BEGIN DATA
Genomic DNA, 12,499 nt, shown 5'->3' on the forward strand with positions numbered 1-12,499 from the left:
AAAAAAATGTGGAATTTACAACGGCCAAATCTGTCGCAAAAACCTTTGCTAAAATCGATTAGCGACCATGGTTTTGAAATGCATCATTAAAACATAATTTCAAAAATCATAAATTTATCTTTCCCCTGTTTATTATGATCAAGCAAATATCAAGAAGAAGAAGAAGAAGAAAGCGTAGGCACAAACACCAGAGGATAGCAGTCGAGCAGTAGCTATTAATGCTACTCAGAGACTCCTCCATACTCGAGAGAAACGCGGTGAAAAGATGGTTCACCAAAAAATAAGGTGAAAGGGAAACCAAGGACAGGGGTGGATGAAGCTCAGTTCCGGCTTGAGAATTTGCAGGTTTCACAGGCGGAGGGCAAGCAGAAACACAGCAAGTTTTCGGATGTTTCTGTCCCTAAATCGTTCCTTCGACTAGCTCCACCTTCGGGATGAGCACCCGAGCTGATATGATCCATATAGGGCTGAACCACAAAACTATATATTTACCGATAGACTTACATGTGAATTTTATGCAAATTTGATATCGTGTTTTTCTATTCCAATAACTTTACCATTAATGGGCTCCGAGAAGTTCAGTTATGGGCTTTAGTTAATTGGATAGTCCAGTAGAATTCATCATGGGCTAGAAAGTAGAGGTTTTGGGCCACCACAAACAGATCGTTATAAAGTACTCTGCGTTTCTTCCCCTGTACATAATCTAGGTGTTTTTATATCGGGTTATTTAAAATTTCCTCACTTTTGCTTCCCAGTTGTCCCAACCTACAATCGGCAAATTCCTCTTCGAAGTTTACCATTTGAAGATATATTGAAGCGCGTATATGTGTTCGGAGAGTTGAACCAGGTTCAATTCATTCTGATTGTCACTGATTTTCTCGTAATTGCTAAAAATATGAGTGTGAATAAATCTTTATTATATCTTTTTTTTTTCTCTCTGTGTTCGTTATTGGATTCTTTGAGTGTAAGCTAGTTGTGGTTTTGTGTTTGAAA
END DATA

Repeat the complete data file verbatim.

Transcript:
Genomic DNA, 12,499 nt, shown 5'->3' on the forward strand with positions numbered 1-12,499 from the left:
AAAAAAATGTGGAATTTACAACGGCCAAATCTGTCGCAAAAACCTTTGCTAAAATCGATTAGCGACCATGGTTTTGAAATGCATCATTAAAACATAATTTCAAAAATCATAAATTTATCTTTCCCCTGTTTATTATGATCAAGCAAATATCAAGAAGAAGAAGAAGAAGAAAGCGTAGGCACAAACACCAGAGGATAGCAGTCGAGCAGTAGCTATTAATGCTACTCAGAGACTCCTCCATACTCGAGAGAAACGCGGTGAAAAGATGGTTCACCAAAAAATAAGGTGAAAGGGAAACCAAGGACAGGGGTGGATGAAGCTCAGTTCCGGCTTGAGAATTTGCAGGTTTCACAGGCGGAGGGCAAGCAGAAACACAGCAAGTTTTCGGATGTTTCTGTCCCTAAATCGTTCCTTCGACTAGCTCCACCTTCGGGATGAGCACCCGAGCTGATATGATCCATATAGGGCTGAACCACAAAACTATATATTTACCGATAGACTTACATGTGAATTTTATGCAAATTTGATATCGTGTTTTTCTATTCCAATAACTTTACCATTAATGGGCTCCGAGAAGTTCAGTTATGGGCTTTAGTTAATTGGATAGTCCAGTAGAATTCATCATGGGCTAGAAAGTAGAGGTTTTGGGCCACCACAAACAGATCGTTATAAAGTACTCTGCGTTTCTTCCCCTGTACATAATCTAGGTGTTTTTATATCGGGTTATTTAAAATTTCCTCACTTTTGCTTCCCAGTTGTCCCAACCTACAATCGGCAAATTCCTCTTCGAAGTTTACCATTTGAAGATATATTGAAGCGCGTATATGTGTTCGGAGAGTTGAACCAGGTTCAATTCATTCTGATTGTCACTGATTTTCTCGTAATTGCTAAAAATATGAGTGTGAATAAATCTTTATTATATCTTTTTTTTTTCTCTCTGTGTTCGTTATTGGATTCTTTGAGTGTAAGCTAGTTGTGGTTTTGTGTTTGAAA